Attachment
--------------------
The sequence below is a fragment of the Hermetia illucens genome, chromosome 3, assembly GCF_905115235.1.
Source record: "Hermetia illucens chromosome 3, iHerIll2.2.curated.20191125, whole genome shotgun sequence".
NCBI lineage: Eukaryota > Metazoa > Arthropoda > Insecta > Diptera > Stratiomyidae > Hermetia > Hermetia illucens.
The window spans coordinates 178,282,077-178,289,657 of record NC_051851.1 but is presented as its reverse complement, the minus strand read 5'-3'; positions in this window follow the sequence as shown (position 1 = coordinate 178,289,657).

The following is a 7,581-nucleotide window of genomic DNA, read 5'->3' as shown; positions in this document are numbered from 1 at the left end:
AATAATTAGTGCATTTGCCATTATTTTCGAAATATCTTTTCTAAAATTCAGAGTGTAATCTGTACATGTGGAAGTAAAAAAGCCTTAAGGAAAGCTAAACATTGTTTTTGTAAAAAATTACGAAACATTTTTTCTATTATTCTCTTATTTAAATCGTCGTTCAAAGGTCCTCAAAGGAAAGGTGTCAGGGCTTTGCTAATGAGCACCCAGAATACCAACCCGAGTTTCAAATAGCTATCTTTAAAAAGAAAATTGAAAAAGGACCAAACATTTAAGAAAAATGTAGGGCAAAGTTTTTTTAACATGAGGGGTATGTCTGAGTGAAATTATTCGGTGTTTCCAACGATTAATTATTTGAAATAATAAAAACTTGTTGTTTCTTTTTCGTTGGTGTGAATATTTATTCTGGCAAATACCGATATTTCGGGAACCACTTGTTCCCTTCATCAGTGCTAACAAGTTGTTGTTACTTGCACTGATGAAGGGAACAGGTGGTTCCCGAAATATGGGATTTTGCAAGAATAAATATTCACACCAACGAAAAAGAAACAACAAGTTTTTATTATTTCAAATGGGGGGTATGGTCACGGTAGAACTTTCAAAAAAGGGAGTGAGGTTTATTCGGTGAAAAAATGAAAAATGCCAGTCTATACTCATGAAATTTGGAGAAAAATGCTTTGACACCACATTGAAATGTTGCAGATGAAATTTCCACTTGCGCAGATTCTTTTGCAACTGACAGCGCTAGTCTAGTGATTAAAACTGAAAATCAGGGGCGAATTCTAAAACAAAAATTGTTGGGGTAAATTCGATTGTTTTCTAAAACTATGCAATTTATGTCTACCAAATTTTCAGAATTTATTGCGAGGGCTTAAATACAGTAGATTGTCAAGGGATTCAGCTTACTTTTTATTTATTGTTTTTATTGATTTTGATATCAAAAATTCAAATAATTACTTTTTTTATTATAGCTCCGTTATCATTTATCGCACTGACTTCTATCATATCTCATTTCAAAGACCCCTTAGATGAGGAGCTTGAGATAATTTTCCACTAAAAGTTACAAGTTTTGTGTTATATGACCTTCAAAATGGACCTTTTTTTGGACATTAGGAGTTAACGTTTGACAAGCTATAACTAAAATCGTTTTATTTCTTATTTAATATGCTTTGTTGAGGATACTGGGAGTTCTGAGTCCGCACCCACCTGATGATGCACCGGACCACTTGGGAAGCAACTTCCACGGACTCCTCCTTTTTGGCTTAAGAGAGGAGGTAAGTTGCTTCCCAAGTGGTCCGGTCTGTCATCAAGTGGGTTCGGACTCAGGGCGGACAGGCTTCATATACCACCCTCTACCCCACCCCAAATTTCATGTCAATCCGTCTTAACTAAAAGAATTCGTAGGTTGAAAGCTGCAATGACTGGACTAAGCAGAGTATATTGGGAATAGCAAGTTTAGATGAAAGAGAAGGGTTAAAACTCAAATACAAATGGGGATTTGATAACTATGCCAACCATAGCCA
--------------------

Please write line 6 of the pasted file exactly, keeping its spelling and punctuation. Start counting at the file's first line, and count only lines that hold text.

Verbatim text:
AATAATTAGTGCATTTGCCATTATTTTCGAAATATCTTTTCTAAAATTCAGAGTGTAATCTGTACATGTGGAAGTAAAAAAGCCTTAAGGAAAGCTAAACATTGTTTTTGTAAAAAATTACGAAACATTTTTTCTATTATTCTCTTATTTAAATCGTCGTTCAAAGGTCCTCAAAGGAAAGGTGTCAGGGCTTTGCTAATGAGCACCCAGAATACCAACCCGAGTTTCAAATAGCTATCTTTAAAAAGAAAATTGAAAAAGGACCAAACATTTAAGAAAAATGTAGGGCAAAGTTTTTTTAACATGAGGGGTATGTCTGAGTGAAATTATTCGGTGTTTCCAACGATTAATTATTTGAAATAATAAAAACTTGTTGTTTCTTTTTCGTTGGTGTGAATATTTATTCTGGCAAATACCGATATTTCGGGAACCACTTGTTCCCTTCATCAGTGCTAACAAGTTGTTGTTACTTGCACTGATGAAGGGAACAGGTGGTTCCCGAAATATGGGATTTTGCAAGAATAAATATTCACACCAACGAAAAAGAAACAACAAGTTTTTATTATTTCAAATGGGGGGTATGGTCACGGTAGAACTTTCAAAAAAGGGAGTGAGGTTTATTCGGTGAAAAAATGAAAAATGCCAGTCTATACTCATGAAATTTGGAGAAAAATGCTTTGACACCACATTGAAATGTTGCAGATGAAATTTCCACTTGCGCAGATTCTTTTGCAACTGACAGCGCTAGTCTAGTGATTAAAACTGAAAATCAGGGGCGAATTCTAAAACAAAAATTGTTGGGGTAAATTCGATTGTTTTCTAAAACTATGCAATTTATGTCTACCAAATTTTCAGAATTTATTGCGAGGGCTTAAATACAGTAGATTGTCAAGGGATTCAGCTTACTTTTTATTTATTGTTTTTATTGATTTTGATATCAAAAATTCAAATAATTACTTTTTTTATTATAGCTCCGTTATCATTTATCGCACTGACTTCTATCATATCTCATTTCAAAGACCCCTTAGATGAGGAGCTTGAGATAATTTTCCACTAAAAGTTACAAGTTTTGTGTTATATGACCTTCAAAATGGACCTTTTTTTGGACATTAGGAGTTAACGTTTGACAAGCTATAACTAAAATCGTTTTATTTCTTATTTAATATGCTTTGTTGAGGATACTGGGAGTTCTGAGTCCGCACCCACCTGATGATGCACCGGACCACTTGGGAAGCAACTTCCACGGACTCCTCCTTTTTGGCTTAAGAGAGGAGGTAAGTTGCTTCCCAAGTGGTCCGGTCTGTCATCAAGTGGGTTCGGACTCAGGGCGGACAGGCTTCATATACCACCCTCTACCCCACCCCAAATTTCATGTCAATCCGTCTTAACTAAAAGAATTCGTAGGTTGAAAGCTGCAATGACTGGACTAAGCAGAGTATATTGGGAATAGCAAGTTTAGATGAAAGAGAAGGGTTAAAACTCAAATACAAATGGGGATTTGATAACTATGCCAACCATAGCCA